In our review of child healthcare based upon evidence, it is interesting to note that the dosage rates of medications in allopathic medicine for children are routinely calculated from body surface areas, merely representing scaled-down versions of the adult formularies. [266, 267] Direct evidence from outcome studies involving medications and children appears to be lacking. In striking contrast are the manipulative procedures given to children, which as Biedermann had stated at the beginning of this report are not at all simply proportional reductions of the techniques applied to adults. [31, 34] From the evidence at hand, therefore, excluding chiropractic management as a treatment option for infants and children would seem to egregiously violate the overarching principle of providing meaningful risk/benefit ratios of treatment alternatives to the patient, which should be the hallmark of any credible and viable medical practice.



Appendix I: Response To Systematic Review on Pediatric Safety

Safety issues surrounding spinal manipulation have received much attention in recent years. However, there has been very little discussion of this topic as it applies to pediatric patients. A new review recentty published in the journal Pediatrics [257] addresses this very concern, in what has been labelled as a “systematic review”. This is supposed to mean that all the published material In the medical journals been retrieved, with specific articles having passed certain criteria for their more intensive review and analysis.

Because this approach has not been previously followed for pediatric populations who have experienced spinal manipulation, this study pursues an important goal in today's world of assessing risks and benefits of all medical interventions. It also avoids a common limitation in reviews of this type, in that it embraces case and cohort studies which occur in live doctors' offices as well as clinical trials.

Described in the 13 papers accepted for review are 14 cases of direct adverse events following spinal manipulation. These include 9 cases of serious events [subarachnoidal hemorrhage and paraplegia], 2 moderately adverse events requiring medical attention [severe headache], and 3 minor occurrences [mid-back soreness]. Another 20 cases of indirect adverse events involved delayed diagnosis or the inappropriate provision of spinal manipulation for such serious medical conditions as meningitis or rhabdomyosarcoma.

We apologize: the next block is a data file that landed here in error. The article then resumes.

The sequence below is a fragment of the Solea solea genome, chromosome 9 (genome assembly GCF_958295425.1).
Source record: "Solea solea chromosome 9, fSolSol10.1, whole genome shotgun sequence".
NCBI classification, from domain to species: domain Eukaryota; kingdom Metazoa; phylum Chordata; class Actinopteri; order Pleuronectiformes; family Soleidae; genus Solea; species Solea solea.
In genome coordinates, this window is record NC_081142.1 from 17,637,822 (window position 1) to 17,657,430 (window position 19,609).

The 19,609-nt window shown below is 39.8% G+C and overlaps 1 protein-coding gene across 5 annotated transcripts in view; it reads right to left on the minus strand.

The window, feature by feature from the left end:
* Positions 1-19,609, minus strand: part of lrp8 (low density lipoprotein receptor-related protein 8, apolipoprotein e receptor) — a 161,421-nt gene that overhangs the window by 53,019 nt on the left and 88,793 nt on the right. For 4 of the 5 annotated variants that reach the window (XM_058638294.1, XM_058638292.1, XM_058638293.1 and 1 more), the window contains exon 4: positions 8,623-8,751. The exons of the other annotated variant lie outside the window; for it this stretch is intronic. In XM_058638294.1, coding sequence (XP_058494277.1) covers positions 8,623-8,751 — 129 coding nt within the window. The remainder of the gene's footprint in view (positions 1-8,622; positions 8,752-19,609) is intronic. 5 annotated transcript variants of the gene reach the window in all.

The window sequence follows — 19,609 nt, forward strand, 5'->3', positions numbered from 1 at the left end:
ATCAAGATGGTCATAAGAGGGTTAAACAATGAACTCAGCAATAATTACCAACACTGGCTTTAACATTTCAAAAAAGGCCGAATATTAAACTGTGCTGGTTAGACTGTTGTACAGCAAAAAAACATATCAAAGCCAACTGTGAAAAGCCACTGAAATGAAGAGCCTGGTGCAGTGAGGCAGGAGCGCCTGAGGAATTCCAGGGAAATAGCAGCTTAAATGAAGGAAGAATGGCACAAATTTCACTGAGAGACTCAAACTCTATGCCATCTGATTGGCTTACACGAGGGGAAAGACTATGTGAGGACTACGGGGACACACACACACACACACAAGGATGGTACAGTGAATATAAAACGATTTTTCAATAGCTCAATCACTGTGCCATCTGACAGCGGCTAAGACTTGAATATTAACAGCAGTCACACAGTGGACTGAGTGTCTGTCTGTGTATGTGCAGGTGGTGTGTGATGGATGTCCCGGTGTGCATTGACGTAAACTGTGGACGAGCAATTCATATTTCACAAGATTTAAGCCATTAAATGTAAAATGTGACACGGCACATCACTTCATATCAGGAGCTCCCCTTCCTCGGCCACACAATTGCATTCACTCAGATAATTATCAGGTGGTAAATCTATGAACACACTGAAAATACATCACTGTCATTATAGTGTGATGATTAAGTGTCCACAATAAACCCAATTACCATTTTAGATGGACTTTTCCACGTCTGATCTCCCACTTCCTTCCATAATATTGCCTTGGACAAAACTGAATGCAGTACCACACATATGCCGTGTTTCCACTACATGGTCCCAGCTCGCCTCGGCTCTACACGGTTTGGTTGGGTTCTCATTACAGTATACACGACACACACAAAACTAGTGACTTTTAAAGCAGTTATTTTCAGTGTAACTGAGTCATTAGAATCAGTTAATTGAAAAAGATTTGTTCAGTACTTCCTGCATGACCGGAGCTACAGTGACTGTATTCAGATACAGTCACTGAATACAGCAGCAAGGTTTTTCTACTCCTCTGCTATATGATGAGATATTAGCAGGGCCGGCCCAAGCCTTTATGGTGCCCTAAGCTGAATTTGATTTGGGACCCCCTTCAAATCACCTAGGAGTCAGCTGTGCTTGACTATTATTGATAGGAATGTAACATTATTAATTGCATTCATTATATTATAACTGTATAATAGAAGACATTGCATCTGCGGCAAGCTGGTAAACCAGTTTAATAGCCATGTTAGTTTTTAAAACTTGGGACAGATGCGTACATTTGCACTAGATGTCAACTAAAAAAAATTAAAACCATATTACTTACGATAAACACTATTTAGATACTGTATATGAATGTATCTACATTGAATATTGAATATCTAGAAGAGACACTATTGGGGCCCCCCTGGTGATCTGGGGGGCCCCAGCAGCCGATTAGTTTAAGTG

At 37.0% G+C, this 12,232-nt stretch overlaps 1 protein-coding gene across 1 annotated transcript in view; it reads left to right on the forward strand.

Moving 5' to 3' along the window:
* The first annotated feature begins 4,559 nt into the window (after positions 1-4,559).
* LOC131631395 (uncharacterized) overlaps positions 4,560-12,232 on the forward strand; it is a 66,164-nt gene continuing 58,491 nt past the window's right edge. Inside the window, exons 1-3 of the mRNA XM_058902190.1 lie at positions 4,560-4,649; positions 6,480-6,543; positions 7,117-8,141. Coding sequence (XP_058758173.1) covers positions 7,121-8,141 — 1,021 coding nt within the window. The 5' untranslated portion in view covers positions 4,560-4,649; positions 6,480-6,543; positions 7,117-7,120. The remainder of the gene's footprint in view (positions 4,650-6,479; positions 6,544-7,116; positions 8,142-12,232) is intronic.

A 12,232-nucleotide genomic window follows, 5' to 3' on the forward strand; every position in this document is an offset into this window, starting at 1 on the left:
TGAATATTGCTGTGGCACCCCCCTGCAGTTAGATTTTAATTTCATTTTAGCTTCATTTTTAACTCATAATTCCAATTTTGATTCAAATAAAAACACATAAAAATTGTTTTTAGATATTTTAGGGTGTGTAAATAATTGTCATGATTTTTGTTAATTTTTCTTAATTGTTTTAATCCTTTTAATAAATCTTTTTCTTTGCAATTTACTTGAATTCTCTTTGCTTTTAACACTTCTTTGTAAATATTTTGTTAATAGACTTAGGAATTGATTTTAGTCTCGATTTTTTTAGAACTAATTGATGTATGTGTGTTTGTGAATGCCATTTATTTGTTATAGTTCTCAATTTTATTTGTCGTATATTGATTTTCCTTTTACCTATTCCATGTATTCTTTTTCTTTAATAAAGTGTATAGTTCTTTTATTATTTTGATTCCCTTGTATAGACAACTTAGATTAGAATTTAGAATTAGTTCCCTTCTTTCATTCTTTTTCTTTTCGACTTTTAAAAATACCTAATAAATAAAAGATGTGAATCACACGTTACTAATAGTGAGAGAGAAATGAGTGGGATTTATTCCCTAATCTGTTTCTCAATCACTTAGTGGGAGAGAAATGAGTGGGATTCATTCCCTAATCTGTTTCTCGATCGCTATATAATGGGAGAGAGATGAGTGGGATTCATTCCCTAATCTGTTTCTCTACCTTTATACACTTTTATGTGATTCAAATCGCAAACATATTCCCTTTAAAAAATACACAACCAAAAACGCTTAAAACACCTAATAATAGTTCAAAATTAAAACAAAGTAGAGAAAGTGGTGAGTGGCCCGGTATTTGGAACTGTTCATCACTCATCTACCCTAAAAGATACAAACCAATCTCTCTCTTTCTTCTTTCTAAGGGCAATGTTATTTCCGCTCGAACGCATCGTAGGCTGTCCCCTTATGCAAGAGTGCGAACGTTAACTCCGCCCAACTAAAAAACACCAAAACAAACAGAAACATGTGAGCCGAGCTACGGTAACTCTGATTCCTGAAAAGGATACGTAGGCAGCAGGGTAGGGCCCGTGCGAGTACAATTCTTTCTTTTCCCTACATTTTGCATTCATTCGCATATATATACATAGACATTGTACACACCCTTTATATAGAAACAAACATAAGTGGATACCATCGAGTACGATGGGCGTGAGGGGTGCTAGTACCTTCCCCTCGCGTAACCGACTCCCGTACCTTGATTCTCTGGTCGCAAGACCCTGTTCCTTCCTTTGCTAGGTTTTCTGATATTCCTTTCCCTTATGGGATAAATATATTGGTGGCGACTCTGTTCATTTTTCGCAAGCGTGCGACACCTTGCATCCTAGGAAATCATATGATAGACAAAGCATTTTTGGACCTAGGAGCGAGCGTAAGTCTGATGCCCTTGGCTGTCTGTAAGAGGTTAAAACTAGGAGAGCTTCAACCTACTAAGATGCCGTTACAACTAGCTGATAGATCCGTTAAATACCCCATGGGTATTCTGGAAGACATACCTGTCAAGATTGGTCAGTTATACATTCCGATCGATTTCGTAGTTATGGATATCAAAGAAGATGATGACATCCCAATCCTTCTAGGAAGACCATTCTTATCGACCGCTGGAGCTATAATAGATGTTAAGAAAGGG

It is both important and commendable that these events have been brought to light In Vohra's report. However, they must be viewed in the larger framework of three factors:

(1)   the total number of treatments administered to children;

(2)   the relative risks of medical procedures for the same conditions treated; and

(3)   the benefits of spinal manipulation in children which have been amply described in the research literature. Lacking these considerations, this review presents a distorted and one-sided assessment of pediatric spinal manipulation.


Unfortunately, the review by Vohra falls short of its goals in its pursuits:

So, the question remains whether the authors have truly accomplished their minimaI objective. Did they actually present an accurate and balanced assessment of the literature addressing the adverse events associated with spinal manipulation? The answer appears to be in the negative.

It is also not at all clear whether all the spinal manipulations described were in fact administered by qualified chiropractors, an important consideration when one considers the risks involved with individuals who have not received complete training in manipulating areas of the neck. Only when the following criteria are met will a truly “accurate and balanced” assessment of the scientific literature have been made:

None of these standards have been met by Vohra's review, such that it can only be greeted with extreme skepticism.



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Assessment of vagus nerve stimulation for epilepsy: Report of the Therapeutics and Technology Assessment.
Neurology 1997; 49(1): 293-297.

223   Pistolese RA.
Epilepsy and Seizure Disorders: A Review of Literature Relative to Chiropractic Care of Children
Journal of Manipulative and Physiological Therapeutics 2001; 24(3): 199-205.

224   Sandefur R, Adams E.
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Chiropractic Journal 1987; 24(12): 21-25.

225   Hyman CA.
Chiropractic adjustments and the reduction of petit mal seizures in a five-year old male: A case study.
Journal of Clinical Chiropractic Pediatrics 1996; 1(1): 28-32.

226   Langley CA.
Epileptic seizures, nocturnal enuresis, ADD.
Chiropractic Pediatrics 1994; 1: 22.

227   Aguilar AL, Grostic JD, Pfleger B.
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Journal of Clinical Chiropractic Pediatrics 2000; 5 (1): 293-304.

228   Giesen JM, Center DB, Leach RA.
An Evaluation of Chiropractic Manipulation as a Treatment of Hyperactivity in Children
Journal of Manipulative and Physiological Therapeutics 1989; 12 (5): 353-363.

229   Tanaka ST, Martin CJ, Thibodeau P.
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230   Barnes T.
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Journal of Chiropractic Humanities 1997; 7 (1): 18-22.